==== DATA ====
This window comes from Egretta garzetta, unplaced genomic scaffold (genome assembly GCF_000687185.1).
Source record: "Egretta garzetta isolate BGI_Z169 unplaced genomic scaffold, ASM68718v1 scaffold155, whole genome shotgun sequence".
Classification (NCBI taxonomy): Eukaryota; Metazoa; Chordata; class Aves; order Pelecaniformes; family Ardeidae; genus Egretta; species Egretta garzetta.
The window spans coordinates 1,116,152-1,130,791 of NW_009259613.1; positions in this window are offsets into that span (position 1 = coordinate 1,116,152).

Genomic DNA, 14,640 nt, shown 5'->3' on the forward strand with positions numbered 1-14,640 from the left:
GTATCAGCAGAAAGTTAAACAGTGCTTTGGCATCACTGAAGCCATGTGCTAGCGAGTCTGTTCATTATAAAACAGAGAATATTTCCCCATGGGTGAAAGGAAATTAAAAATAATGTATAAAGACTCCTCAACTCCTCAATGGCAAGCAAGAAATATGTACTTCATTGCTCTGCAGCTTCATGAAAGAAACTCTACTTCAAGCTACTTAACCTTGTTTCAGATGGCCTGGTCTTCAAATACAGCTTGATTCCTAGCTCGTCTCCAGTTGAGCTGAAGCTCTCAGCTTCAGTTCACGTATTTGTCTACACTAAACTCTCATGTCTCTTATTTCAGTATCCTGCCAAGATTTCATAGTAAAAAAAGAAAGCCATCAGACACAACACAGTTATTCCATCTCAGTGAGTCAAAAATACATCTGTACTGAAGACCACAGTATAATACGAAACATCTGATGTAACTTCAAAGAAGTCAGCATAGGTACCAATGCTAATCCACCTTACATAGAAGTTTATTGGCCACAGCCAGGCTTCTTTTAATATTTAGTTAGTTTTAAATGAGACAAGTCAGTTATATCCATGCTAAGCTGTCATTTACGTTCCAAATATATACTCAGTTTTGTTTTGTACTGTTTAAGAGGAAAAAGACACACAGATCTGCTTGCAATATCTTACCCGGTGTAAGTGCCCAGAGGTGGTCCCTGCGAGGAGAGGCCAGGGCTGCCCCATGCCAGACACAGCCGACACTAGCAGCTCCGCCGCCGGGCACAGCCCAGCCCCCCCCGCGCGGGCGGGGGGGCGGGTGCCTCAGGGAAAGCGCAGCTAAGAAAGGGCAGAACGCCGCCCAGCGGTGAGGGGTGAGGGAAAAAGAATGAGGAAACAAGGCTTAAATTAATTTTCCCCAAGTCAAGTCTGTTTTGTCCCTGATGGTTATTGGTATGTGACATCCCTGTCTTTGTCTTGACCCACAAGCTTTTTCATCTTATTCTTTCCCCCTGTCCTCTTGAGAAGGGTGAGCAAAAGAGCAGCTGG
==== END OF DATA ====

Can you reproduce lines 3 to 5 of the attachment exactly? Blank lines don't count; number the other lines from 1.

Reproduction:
Classification (NCBI taxonomy): Eukaryota; Metazoa; Chordata; class Aves; order Pelecaniformes; family Ardeidae; genus Egretta; species Egretta garzetta.
The window spans coordinates 1,116,152-1,130,791 of NW_009259613.1; positions in this window are offsets into that span (position 1 = coordinate 1,116,152).

Genomic DNA, 14,640 nt, shown 5'->3' on the forward strand with positions numbered 1-14,640 from the left: